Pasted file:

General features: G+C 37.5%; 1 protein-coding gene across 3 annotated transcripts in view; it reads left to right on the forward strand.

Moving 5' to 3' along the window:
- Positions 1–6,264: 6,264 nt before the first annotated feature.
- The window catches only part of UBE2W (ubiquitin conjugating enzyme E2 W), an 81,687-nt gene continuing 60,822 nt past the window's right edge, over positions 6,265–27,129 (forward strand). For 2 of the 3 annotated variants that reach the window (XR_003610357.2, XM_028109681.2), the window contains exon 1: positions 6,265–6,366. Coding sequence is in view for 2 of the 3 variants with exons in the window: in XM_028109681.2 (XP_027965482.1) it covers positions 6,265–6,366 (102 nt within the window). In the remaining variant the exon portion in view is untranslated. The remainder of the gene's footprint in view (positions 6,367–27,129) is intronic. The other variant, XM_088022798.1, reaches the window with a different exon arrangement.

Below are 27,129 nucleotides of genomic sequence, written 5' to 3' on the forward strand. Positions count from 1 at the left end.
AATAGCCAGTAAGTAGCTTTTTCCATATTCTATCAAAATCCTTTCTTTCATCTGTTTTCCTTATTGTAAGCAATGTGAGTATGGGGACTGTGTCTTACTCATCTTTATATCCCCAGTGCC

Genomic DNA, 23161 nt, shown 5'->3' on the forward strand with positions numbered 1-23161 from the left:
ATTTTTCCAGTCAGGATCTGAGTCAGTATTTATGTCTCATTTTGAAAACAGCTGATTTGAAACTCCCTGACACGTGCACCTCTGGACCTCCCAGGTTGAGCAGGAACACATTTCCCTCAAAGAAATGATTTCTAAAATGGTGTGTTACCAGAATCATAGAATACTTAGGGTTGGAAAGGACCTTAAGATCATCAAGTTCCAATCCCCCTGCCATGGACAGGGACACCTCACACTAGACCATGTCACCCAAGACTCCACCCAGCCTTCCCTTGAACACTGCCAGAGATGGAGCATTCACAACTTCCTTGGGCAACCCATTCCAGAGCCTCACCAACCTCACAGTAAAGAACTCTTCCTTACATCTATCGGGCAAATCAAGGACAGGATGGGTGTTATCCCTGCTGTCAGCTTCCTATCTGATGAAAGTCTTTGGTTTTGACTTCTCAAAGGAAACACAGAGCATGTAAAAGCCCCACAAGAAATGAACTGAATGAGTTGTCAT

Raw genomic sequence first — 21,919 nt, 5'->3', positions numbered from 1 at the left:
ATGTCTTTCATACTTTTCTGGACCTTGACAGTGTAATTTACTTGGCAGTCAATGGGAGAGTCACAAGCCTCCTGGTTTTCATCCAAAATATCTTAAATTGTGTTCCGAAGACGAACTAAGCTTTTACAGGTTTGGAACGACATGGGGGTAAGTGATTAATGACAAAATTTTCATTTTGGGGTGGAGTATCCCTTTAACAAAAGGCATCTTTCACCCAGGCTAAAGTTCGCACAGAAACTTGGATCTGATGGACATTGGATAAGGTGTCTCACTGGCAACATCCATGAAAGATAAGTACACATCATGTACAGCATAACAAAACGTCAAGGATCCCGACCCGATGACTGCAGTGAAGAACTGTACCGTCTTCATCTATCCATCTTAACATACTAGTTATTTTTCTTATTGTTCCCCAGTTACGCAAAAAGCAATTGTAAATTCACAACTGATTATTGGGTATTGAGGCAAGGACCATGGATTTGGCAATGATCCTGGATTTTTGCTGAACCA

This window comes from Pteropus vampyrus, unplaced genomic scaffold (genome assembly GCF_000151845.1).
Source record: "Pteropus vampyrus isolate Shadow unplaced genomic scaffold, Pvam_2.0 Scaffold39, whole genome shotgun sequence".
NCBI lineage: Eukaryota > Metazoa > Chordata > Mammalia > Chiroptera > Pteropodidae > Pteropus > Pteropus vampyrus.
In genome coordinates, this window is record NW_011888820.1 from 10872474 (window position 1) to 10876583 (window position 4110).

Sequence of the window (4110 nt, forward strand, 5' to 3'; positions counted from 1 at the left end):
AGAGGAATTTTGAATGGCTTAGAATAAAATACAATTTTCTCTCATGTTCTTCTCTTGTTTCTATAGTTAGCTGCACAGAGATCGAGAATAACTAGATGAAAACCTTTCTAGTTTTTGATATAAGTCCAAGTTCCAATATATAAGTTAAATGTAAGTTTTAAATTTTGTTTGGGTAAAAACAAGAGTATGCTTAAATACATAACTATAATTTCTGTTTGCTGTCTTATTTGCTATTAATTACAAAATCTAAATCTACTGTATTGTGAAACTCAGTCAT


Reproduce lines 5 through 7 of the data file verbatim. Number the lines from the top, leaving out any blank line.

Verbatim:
Below are 27,129 nucleotides of genomic sequence, written 5' to 3' on the forward strand. Positions count from 1 at the left end.
AATAGCCAGTAAGTAGCTTTTTCCATATTCTATCAAAATCCTTTCTTTCATCTGTTTTCCTTATTGTAAGCAATGTGAGTATGGGGACTGTGTCTTACTCATCTTTATATCCCCAGTGCC

Genomic DNA, 23161 nt, shown 5'->3' on the forward strand with positions numbered 1-23161 from the left: